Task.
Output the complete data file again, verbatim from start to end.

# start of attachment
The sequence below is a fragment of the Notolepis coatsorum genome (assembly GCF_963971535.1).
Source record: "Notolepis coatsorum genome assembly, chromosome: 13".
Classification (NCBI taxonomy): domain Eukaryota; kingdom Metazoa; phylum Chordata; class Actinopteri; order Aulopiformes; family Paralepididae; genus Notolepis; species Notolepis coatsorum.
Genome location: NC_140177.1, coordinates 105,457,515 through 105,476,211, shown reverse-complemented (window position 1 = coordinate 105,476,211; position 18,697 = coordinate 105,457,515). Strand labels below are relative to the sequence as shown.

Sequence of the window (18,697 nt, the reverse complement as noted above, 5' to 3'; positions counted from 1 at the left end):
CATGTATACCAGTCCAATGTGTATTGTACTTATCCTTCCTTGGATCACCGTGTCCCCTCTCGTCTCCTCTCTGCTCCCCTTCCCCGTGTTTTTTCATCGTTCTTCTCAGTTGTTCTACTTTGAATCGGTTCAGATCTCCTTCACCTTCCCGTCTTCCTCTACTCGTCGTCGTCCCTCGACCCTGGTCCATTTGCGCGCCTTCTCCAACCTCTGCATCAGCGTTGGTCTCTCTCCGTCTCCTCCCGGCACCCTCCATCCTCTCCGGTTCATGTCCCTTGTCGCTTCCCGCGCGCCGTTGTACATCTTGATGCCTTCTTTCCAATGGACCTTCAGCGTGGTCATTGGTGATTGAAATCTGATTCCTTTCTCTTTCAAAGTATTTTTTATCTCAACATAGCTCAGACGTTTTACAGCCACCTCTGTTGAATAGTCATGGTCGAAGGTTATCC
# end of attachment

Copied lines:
The sequence below is a fragment of the Notolepis coatsorum genome (assembly GCF_963971535.1).
Source record: "Notolepis coatsorum genome assembly, chromosome: 13".
Classification (NCBI taxonomy): domain Eukaryota; kingdom Metazoa; phylum Chordata; class Actinopteri; order Aulopiformes; family Paralepididae; genus Notolepis; species Notolepis coatsorum.
Genome location: NC_140177.1, coordinates 105,457,515 through 105,476,211, shown reverse-complemented (window position 1 = coordinate 105,476,211; position 18,697 = coordinate 105,457,515). Strand labels below are relative to the sequence as shown.

Sequence of the window (18,697 nt, the reverse complement as noted above, 5' to 3'; positions counted from 1 at the left end):
CATGTATACCAGTCCAATGTGTATTGTACTTATCCTTCCTTGGATCACCGTGTCCCCTCTCGTCTCCTCTCTGCTCCCCTTCCCCGTGTTTTTTCATCGTTCTTCTCAGTTGTTCTACTTTGAATCGGTTCAGATCTCCTTCACCTTCCCGTCTTCCTCTACTCGTCGTCGTCCCTCGACCCTGGTCCATTTGCGCGCCTTCTCCAACCTCTGCATCAGCGTTGGTCTCTCTCCGTCTCCTCCCGGCACCCTCCATCCTCTCCGGTTCATGTCCCTTGTCGCTTCCCGCGCGCCGTTGTACATCTTGATGCCTTCTTTCCAATGGACCTTCAGCGTGGTCATTGGTGATTGAAATCTGATTCCTTTCTCTTTCAAAGTATTTTTTATCTCAACATAGCTCAGACGTTTTACAGCCACCTCTGTTGAATAGTCATGGTCGAAGGTTATCC